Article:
STEVE: Just get rid of all of it?
GRANT: In timber country, food’s usually limited and bottlenecks are almost always limited. Food plots can kill both those birds with one stone, so to speak; provide quality forage throughout most of the year and create bottlenecks that can be used for hunting and approaching stands.
DANIEL: Um. Where you're really gonna shine hunting-wise is, is gonna have that early season food and then in the late season, food on these plots because your neighbors just don’t have it. And so, your early season – before acorns fall – I know you don’t have a lot of acorns. But even before – you know – what there is out there falling…
DANIEL: …is really when you're gonna be able to capitalize hunting. And so – and then late season – you're just gonna, you're gonna draw ‘em in.
STEVE: So, we’re gonna try to add a little food plot in here?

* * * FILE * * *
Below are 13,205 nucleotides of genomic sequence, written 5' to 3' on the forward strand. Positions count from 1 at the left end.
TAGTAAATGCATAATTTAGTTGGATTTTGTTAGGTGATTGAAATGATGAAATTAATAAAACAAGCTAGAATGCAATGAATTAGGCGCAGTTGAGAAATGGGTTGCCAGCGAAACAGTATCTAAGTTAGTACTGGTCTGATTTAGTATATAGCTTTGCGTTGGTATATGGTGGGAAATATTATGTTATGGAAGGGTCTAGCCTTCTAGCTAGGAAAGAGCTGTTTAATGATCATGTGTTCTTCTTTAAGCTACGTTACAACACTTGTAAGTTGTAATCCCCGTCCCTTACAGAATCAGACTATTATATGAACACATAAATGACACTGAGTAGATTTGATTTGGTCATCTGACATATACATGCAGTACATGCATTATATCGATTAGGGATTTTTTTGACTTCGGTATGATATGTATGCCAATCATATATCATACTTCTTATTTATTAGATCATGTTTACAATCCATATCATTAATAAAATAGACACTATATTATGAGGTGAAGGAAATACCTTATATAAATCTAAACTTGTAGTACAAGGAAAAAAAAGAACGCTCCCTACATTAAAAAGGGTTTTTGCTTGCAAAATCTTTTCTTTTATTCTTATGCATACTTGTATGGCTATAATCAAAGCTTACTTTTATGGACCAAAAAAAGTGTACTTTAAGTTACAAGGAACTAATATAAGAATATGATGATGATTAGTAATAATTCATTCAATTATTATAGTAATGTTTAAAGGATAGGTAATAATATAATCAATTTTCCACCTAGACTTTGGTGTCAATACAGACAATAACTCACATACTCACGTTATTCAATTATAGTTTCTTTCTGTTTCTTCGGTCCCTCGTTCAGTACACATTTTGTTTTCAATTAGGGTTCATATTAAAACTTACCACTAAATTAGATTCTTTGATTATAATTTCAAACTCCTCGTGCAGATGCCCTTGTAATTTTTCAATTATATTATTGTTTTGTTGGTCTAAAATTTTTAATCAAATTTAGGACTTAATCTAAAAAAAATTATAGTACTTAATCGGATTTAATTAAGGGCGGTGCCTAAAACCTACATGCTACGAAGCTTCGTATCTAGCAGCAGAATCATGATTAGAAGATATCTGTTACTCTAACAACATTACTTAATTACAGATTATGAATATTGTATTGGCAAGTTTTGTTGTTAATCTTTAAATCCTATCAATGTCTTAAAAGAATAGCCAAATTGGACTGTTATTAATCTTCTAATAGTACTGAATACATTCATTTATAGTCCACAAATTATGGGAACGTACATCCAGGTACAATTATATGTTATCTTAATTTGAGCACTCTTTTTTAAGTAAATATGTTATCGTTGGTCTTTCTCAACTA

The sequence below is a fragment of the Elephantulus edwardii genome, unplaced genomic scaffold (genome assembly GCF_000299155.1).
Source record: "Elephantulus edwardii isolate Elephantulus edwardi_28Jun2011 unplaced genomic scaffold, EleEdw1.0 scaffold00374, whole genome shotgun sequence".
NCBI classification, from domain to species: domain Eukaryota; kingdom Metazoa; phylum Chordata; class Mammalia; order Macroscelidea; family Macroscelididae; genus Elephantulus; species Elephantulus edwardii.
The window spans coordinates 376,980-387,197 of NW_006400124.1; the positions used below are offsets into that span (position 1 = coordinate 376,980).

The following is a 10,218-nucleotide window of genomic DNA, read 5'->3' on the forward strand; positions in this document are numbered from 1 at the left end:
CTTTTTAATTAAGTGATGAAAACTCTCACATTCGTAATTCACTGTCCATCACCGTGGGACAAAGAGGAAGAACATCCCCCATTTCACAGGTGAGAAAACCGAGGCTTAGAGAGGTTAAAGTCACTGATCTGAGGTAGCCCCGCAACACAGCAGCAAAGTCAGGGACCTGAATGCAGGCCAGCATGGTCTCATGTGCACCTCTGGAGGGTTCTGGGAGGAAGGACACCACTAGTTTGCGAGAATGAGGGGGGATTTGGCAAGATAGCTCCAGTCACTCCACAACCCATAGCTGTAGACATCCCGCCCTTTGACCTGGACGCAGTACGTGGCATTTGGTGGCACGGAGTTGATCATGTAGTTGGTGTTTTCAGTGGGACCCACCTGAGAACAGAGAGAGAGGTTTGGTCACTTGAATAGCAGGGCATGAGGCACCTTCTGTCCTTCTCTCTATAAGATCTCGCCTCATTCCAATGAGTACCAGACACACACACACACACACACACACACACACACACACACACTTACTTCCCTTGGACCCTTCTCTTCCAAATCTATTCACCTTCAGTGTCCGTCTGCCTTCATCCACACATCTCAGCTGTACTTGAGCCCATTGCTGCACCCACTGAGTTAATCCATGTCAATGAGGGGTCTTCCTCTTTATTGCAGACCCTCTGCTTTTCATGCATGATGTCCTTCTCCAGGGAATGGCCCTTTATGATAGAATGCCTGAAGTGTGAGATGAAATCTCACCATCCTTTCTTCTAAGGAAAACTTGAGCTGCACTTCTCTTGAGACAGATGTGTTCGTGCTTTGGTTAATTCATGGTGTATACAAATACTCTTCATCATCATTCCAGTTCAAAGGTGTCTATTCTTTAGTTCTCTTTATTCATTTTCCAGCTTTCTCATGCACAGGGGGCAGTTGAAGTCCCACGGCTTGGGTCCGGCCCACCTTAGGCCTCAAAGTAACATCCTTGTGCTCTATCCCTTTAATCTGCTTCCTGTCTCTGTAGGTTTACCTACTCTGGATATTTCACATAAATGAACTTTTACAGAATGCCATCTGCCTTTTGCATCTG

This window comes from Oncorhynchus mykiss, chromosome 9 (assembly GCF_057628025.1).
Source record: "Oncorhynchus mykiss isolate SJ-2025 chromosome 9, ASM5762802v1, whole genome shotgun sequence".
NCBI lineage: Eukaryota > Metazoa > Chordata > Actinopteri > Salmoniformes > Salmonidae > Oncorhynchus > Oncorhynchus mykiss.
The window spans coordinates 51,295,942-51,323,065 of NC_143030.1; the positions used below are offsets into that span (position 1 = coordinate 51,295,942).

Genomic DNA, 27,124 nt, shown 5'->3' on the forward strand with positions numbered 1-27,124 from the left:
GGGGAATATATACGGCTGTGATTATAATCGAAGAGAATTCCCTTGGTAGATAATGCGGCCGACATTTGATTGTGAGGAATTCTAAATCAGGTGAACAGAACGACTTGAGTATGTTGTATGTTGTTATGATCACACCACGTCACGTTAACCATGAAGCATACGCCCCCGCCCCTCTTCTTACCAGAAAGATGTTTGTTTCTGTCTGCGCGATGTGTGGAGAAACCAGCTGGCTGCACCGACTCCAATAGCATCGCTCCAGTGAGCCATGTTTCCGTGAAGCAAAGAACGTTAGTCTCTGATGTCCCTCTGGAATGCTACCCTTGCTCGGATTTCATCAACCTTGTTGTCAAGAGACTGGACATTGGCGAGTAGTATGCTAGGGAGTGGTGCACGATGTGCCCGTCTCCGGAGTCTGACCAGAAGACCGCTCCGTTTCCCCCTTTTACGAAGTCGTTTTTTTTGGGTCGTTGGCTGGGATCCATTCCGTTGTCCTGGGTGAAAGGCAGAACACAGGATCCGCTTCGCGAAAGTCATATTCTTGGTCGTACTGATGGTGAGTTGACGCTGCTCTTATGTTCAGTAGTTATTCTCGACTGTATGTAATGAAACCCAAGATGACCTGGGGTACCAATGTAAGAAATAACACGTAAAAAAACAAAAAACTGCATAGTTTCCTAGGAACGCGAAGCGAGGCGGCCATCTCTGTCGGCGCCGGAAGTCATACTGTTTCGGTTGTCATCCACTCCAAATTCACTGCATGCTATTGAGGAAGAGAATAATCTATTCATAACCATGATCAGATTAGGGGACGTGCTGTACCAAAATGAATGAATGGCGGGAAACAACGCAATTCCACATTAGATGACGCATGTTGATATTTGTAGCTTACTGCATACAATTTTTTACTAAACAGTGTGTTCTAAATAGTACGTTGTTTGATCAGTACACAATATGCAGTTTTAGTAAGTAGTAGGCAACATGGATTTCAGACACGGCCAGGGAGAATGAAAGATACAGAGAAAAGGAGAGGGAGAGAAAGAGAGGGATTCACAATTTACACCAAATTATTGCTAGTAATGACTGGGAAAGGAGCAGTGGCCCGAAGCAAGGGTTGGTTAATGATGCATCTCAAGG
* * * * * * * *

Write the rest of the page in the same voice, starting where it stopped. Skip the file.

DANIEL: And however, however much we can get.
GRANT: Daniel and Steve worked together to create a plan that would significantly increase the quantity of quality forage and improve the quality of cover.
DANIEL: We’re gonna convert this into native grasses and forbs – those slopes.
GRANT: Steve and Daniel mapped everything out and kind of summarized a plan and I believe that he’ll see great improvement in his habitat quality and hunting enjoyment in the years to come.
GRANT: Not long after Daniel assisted Steve in Arkansas, I visited with several landowners in Tennessee.
GRANT: The first property I toured was just north of Chattanooga.
GRANT: So, you mentioned you love to bow hunt.
UNKNOWN: Big bow hunter. My wife hunts.
GRANT: Hmm. Hmm.
UNKNOWN: And then, um. really, I have occasional pastors from our church. They have a hard time finding good ground to hunt.
GRANT: Sure. Sure.
UNKNOWN: Or they just can't afford to go.
GRANT: The following day, I toured a property in Nashville and one just south of Nashville.
AARON: Some doe, some young bucks and tons of turkey. No mature bucks ever sighted or, um, caught on camera.
GRANT: We waked and drove through each farm and discussed, while we were moving around, ideas and opportunities to improve the habitat.
AARON: (Inaudible) Ray would come up here with his bulldozer and. Another question would be, when we do it…